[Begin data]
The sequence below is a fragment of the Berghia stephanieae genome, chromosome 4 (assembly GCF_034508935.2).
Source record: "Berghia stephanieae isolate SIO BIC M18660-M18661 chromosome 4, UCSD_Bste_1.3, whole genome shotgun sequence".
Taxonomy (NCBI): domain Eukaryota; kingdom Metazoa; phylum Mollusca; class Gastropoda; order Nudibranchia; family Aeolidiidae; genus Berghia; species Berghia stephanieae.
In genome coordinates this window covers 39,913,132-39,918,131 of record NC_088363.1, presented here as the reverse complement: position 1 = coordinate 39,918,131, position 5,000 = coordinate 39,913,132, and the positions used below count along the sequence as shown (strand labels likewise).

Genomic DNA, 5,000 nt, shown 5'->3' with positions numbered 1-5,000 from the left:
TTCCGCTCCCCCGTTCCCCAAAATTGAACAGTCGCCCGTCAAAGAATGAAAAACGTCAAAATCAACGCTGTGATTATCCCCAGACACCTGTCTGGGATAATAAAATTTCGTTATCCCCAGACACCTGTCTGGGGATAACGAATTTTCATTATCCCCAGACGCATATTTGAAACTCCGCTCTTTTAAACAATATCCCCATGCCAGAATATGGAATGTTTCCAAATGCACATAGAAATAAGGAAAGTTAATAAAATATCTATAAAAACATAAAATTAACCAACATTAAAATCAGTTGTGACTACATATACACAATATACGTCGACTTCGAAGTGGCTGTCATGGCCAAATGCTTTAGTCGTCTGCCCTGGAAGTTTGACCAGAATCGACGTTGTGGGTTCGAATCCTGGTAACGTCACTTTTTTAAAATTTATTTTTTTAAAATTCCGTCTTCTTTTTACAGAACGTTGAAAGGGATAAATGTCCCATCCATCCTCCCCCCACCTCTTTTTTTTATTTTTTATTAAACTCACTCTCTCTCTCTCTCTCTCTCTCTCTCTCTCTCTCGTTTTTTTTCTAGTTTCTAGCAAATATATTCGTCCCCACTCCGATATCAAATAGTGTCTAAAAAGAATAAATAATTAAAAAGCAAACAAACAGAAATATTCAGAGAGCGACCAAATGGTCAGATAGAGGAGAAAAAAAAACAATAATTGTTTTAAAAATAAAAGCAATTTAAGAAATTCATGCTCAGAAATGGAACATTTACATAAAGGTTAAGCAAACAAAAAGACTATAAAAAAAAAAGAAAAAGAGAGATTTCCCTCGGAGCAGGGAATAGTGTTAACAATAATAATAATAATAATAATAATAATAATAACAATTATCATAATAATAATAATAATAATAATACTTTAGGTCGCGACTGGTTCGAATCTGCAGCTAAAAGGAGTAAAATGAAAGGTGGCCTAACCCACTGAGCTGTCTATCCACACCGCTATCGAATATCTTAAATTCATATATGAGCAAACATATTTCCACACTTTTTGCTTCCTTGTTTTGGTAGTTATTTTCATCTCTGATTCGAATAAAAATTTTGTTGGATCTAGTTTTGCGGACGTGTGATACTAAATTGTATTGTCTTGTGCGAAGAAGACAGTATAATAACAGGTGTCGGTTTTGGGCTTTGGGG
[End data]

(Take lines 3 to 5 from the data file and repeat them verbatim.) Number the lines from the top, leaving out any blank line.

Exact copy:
Taxonomy (NCBI): domain Eukaryota; kingdom Metazoa; phylum Mollusca; class Gastropoda; order Nudibranchia; family Aeolidiidae; genus Berghia; species Berghia stephanieae.
In genome coordinates this window covers 39,913,132-39,918,131 of record NC_088363.1, presented here as the reverse complement: position 1 = coordinate 39,918,131, position 5,000 = coordinate 39,913,132, and the positions used below count along the sequence as shown (strand labels likewise).

Genomic DNA, 5,000 nt, shown 5'->3' with positions numbered 1-5,000 from the left: